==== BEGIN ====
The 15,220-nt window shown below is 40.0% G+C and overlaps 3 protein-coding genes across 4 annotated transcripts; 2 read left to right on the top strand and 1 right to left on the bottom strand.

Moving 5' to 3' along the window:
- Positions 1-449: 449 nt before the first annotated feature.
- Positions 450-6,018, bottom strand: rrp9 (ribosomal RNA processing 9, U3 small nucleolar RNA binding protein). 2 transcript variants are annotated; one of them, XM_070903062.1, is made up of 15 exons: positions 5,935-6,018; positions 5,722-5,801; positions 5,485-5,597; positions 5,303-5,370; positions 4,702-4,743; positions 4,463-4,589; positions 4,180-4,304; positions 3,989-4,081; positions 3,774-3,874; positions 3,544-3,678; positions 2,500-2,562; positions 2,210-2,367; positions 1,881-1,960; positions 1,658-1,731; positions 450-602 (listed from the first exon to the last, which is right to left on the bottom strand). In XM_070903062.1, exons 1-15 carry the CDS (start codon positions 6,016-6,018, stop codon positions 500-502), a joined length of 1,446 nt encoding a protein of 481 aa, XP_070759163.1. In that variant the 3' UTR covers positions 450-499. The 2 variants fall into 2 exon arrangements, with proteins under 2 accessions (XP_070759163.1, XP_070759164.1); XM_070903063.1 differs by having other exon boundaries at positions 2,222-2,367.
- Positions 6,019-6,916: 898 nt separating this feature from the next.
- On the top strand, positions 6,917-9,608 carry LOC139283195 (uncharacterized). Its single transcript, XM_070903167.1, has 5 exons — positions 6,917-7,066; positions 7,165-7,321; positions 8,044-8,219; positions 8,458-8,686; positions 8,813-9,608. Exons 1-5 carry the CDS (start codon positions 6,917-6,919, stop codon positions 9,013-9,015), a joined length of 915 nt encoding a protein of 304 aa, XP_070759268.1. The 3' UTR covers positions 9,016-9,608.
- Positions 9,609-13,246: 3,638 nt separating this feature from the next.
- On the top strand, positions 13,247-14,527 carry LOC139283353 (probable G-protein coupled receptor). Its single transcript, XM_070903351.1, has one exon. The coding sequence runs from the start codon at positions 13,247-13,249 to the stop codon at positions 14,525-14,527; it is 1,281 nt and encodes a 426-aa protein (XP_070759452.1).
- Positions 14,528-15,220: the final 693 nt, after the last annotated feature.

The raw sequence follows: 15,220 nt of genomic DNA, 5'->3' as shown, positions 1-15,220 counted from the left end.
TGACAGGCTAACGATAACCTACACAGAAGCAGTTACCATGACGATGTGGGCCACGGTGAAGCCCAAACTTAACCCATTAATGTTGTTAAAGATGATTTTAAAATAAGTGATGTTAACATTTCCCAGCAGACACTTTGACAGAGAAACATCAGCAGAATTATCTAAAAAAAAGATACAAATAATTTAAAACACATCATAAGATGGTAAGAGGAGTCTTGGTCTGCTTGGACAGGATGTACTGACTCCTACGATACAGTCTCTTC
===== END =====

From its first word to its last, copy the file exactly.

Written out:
The 15,220-nt window shown below is 40.0% G+C and overlaps 3 protein-coding genes across 4 annotated transcripts; 2 read left to right on the top strand and 1 right to left on the bottom strand.

Moving 5' to 3' along the window:
- Positions 1-449: 449 nt before the first annotated feature.
- Positions 450-6,018, bottom strand: rrp9 (ribosomal RNA processing 9, U3 small nucleolar RNA binding protein). 2 transcript variants are annotated; one of them, XM_070903062.1, is made up of 15 exons: positions 5,935-6,018; positions 5,722-5,801; positions 5,485-5,597; positions 5,303-5,370; positions 4,702-4,743; positions 4,463-4,589; positions 4,180-4,304; positions 3,989-4,081; positions 3,774-3,874; positions 3,544-3,678; positions 2,500-2,562; positions 2,210-2,367; positions 1,881-1,960; positions 1,658-1,731; positions 450-602 (listed from the first exon to the last, which is right to left on the bottom strand). In XM_070903062.1, exons 1-15 carry the CDS (start codon positions 6,016-6,018, stop codon positions 500-502), a joined length of 1,446 nt encoding a protein of 481 aa, XP_070759163.1. In that variant the 3' UTR covers positions 450-499. The 2 variants fall into 2 exon arrangements, with proteins under 2 accessions (XP_070759163.1, XP_070759164.1); XM_070903063.1 differs by having other exon boundaries at positions 2,222-2,367.
- Positions 6,019-6,916: 898 nt separating this feature from the next.
- On the top strand, positions 6,917-9,608 carry LOC139283195 (uncharacterized). Its single transcript, XM_070903167.1, has 5 exons — positions 6,917-7,066; positions 7,165-7,321; positions 8,044-8,219; positions 8,458-8,686; positions 8,813-9,608. Exons 1-5 carry the CDS (start codon positions 6,917-6,919, stop codon positions 9,013-9,015), a joined length of 915 nt encoding a protein of 304 aa, XP_070759268.1. The 3' UTR covers positions 9,016-9,608.
- Positions 9,609-13,246: 3,638 nt separating this feature from the next.
- On the top strand, positions 13,247-14,527 carry LOC139283353 (probable G-protein coupled receptor). Its single transcript, XM_070903351.1, has one exon. The coding sequence runs from the start codon at positions 13,247-13,249 to the stop codon at positions 14,525-14,527; it is 1,281 nt and encodes a 426-aa protein (XP_070759452.1).
- Positions 14,528-15,220: the final 693 nt, after the last annotated feature.

The raw sequence follows: 15,220 nt of genomic DNA, 5'->3' as shown, positions 1-15,220 counted from the left end.
TGACAGGCTAACGATAACCTACACAGAAGCAGTTACCATGACGATGTGGGCCACGGTGAAGCCCAAACTTAACCCATTAATGTTGTTAAAGATGATTTTAAAATAAGTGATGTTAACATTTCCCAGCAGACACTTTGACAGAGAAACATCAGCAGAATTATCTAAAAAAAAGATACAAATAATTTAAAACACATCATAAGATGGTAAGAGGAGTCTTGGTCTGCTTGGACAGGATGTACTGACTCCTACGATACAGTCTCTTC